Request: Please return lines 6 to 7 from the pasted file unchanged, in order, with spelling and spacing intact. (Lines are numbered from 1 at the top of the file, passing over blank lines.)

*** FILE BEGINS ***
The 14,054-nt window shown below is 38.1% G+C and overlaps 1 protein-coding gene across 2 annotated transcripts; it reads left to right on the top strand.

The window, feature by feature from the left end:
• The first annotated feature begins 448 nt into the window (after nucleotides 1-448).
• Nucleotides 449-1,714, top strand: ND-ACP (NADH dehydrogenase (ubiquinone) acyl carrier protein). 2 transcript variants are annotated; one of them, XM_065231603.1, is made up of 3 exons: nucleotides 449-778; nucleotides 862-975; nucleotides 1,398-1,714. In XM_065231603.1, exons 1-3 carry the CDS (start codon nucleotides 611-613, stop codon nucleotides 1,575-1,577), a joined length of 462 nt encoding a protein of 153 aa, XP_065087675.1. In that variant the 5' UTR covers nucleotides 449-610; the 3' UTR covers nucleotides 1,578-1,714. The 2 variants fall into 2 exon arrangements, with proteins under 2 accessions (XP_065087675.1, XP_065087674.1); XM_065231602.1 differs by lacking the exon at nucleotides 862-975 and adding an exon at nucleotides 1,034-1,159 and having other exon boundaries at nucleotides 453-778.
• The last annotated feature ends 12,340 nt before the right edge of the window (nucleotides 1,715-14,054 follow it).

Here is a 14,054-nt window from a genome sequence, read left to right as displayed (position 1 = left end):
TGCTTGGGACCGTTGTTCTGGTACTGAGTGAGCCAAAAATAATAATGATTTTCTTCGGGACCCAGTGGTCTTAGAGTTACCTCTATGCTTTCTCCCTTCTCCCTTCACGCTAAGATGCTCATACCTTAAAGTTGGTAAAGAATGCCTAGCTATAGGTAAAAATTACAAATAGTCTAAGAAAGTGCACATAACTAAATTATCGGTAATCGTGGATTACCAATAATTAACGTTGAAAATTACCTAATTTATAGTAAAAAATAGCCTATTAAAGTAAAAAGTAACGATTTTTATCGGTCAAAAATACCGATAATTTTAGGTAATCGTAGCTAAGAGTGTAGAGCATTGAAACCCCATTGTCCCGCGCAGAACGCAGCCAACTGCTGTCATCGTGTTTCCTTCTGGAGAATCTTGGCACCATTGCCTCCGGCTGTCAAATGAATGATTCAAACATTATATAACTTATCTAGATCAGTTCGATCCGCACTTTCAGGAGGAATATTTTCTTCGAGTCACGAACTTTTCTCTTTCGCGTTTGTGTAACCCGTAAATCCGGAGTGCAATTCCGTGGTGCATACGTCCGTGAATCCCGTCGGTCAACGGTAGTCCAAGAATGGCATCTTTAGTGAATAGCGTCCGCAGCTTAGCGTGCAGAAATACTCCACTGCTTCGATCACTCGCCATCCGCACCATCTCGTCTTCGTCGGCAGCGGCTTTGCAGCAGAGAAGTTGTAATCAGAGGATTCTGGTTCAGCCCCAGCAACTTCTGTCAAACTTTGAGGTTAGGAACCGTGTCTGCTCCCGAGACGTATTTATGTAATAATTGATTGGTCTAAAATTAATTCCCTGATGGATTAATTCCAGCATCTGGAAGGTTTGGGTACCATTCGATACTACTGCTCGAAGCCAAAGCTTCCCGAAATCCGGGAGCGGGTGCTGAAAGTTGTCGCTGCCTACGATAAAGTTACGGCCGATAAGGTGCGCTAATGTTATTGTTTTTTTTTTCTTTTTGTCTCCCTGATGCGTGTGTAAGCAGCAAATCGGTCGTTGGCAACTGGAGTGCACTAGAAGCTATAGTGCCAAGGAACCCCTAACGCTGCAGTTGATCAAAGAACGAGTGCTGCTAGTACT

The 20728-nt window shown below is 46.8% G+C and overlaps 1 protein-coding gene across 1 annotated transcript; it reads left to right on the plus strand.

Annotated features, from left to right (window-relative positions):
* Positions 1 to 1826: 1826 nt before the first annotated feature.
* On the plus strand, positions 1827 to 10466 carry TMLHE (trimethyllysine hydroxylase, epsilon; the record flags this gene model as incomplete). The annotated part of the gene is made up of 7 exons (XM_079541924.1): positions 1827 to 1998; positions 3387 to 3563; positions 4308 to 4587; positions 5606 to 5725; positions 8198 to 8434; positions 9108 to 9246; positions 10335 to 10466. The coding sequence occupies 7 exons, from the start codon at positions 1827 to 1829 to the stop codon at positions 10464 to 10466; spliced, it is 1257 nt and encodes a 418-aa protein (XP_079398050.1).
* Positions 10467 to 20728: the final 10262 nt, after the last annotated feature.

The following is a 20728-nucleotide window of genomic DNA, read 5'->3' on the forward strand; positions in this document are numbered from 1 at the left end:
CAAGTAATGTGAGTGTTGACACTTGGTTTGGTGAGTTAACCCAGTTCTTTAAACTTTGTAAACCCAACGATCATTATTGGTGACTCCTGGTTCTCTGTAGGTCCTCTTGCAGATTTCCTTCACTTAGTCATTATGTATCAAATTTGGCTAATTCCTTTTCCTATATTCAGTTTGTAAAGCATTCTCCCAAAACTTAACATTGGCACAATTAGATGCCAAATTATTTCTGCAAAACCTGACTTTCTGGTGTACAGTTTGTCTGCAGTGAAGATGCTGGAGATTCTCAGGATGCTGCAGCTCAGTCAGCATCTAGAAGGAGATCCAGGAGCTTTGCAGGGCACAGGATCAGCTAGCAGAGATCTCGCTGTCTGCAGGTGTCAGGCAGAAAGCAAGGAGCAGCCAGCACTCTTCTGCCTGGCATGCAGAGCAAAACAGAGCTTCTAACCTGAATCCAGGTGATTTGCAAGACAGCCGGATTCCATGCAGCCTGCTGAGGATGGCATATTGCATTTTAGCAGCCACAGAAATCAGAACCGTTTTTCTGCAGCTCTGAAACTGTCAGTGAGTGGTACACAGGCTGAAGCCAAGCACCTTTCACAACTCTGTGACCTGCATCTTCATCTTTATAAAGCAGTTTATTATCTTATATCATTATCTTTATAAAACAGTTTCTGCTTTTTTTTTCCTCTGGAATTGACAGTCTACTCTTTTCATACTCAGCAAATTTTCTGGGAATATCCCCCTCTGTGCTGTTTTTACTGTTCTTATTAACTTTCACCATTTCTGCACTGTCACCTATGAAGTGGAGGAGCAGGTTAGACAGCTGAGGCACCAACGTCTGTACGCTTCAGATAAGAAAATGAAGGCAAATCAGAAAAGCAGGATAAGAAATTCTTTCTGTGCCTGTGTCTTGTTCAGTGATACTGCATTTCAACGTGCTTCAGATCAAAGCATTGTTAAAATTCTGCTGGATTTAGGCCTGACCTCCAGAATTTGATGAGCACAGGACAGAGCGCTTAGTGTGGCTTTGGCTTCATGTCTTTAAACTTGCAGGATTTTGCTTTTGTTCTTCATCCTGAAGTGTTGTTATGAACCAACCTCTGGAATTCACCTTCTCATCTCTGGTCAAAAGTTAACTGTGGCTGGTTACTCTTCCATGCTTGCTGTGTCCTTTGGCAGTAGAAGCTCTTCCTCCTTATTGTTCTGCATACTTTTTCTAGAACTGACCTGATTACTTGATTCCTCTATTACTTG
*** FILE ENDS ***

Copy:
Here is a 14,054-nt window from a genome sequence, read left to right as displayed (position 1 = left end):
TGCTTGGGACCGTTGTTCTGGTACTGAGTGAGCCAAAAATAATAATGATTTTCTTCGGGACCCAGTGGTCTTAGAGTTACCTCTATGCTTTCTCCCTTCTCCCTTCACGCTAAGATGCTCATACCTTAAAGTTGGTAAAGAATGCCTAGCTATAGGTAAAAATTACAAATAGTCTAAGAAAGTGCACATAACTAAATTATCGGTAATCGTGGATTACCAATAATTAACGTTGAAAATTACCTAATTTATAGTAAAAAATAGCCTATTAAAGTAAAAAGTAACGATTTTTATCGGTCAAAAATACCGATAATTTTAGGTAATCGTAGCTAAGAGTGTAGAGCATTGAAACCCCATTGTCCCGCGCAGAACGCAGCCAACTGCTGTCATCGTGTTTCCTTCTGGAGAATCTTGGCACCATTGCCTCCGGCTGTCAAATGAATGATTCAAACATTATATAACTTATCTAGATCAGTTCGATCCGCACTTTCAGGAGGAATATTTTCTTCGAGTCACGAACTTTTCTCTTTCGCGTTTGTGTAACCCGTAAATCCGGAGTGCAATTCCGTGGTGCATACGTCCGTGAATCCCGTCGGTCAACGGTAGTCCAAGAATGGCATCTTTAGTGAATAGCGTCCGCAGCTTAGCGTGCAGAAATACTCCACTGCTTCGATCACTCGCCATCCGCACCATCTCGTCTTCGTCGGCAGCGGCTTTGCAGCAGAGAAGTTGTAATCAGAGGATTCTGGTTCAGCCCCAGCAACTTCTGTCAAACTTTGAGGTTAGGAACCGTGTCTGCTCCCGAGACGTATTTATGTAATAATTGATTGGTCTAAAATTAATTCCCTGATGGATTAATTCCAGCATCTGGAAGGTTTGGGTACCATTCGATACTACTGCTCGAAGCCAAAGCTTCCCGAAATCCGGGAGCGGGTGCTGAAAGTTGTCGCTGCCTACGATAAAGTTACGGCCGATAAGGTGCGCTAATGTTATTGTTTTTTTTTTCTTTTTGTCTCCCTGATGCGTGTGTAAGCAGCAAATCGGTCGTTGGCAACTGGAGTGCACTAGAAGCTATAGTGCCAAGGAACCCCTAACGCTGCAGTTGATCAAAGAACGAGTGCTGCTAGTACT